I’m sure some people are laughing at the 24-hour prolongation of Beethoven’s Ninth, as wonderfully described in a New York Times story linked on ArtsJournal today.
But don’t laugh at something you haven’t heard. Instead, listen to it, here. Or listen to some of it, since, realistically, most of us don’t have 24 hours to spare. Listen through headphones, if you can, and just let the sound flow over you. It’s a wonderful adventure, almost like (because it microscopically examines something familiar, and does it with immediate physicality) looking inside the cells of your own body. It’s both related to Beethoven — as a friend of mine in the music business says, someone with a terrific ear, “You almost always know where you are in the piece” — and completely unrelated. Pauses (in Beethoven’s original) become uncanny; the sound stops, and then slowly, slowly, slowly rises up again.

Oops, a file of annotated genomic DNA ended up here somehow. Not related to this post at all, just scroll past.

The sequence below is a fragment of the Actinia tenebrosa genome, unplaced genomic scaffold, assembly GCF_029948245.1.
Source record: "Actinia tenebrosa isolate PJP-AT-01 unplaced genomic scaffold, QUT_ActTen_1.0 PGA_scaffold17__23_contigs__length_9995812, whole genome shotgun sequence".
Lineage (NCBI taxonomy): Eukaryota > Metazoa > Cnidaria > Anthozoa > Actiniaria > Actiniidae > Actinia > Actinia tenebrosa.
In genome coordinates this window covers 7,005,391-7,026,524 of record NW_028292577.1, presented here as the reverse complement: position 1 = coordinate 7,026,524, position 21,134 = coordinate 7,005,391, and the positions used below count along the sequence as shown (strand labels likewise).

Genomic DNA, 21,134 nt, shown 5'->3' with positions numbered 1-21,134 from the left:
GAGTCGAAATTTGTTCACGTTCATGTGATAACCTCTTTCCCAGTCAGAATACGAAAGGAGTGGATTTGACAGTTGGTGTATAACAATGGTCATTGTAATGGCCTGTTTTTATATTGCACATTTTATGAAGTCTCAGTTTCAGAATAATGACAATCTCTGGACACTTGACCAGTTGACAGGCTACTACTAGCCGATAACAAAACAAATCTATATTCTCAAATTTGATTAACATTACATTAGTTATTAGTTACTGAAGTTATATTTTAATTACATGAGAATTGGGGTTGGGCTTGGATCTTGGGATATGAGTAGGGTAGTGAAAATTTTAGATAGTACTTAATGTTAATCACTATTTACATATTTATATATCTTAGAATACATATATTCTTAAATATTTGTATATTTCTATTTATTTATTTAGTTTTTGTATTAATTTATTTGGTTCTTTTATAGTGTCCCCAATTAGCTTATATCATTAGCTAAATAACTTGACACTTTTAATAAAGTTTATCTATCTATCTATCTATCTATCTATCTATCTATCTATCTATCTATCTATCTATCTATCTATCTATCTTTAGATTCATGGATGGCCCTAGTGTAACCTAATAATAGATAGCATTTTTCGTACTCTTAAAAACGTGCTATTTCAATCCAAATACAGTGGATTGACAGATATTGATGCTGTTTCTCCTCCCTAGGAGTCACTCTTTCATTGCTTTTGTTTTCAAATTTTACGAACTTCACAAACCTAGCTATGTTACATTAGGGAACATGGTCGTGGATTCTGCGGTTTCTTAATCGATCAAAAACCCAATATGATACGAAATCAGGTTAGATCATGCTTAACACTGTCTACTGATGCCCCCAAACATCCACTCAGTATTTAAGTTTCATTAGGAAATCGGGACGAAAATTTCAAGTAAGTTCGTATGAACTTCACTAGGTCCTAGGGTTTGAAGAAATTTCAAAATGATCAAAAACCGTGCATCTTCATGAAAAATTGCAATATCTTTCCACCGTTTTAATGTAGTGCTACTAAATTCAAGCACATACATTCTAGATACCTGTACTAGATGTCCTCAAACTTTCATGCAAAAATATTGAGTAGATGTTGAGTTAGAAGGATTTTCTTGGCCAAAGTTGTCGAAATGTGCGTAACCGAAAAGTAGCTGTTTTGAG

Over the years, I’ve encountered several works that fill sonic space, and make time tangible. (Ben Sisario, who wrote the Times story, smartly invokes the very long Morton Feldman string quartets.) But this one is specially absorbing.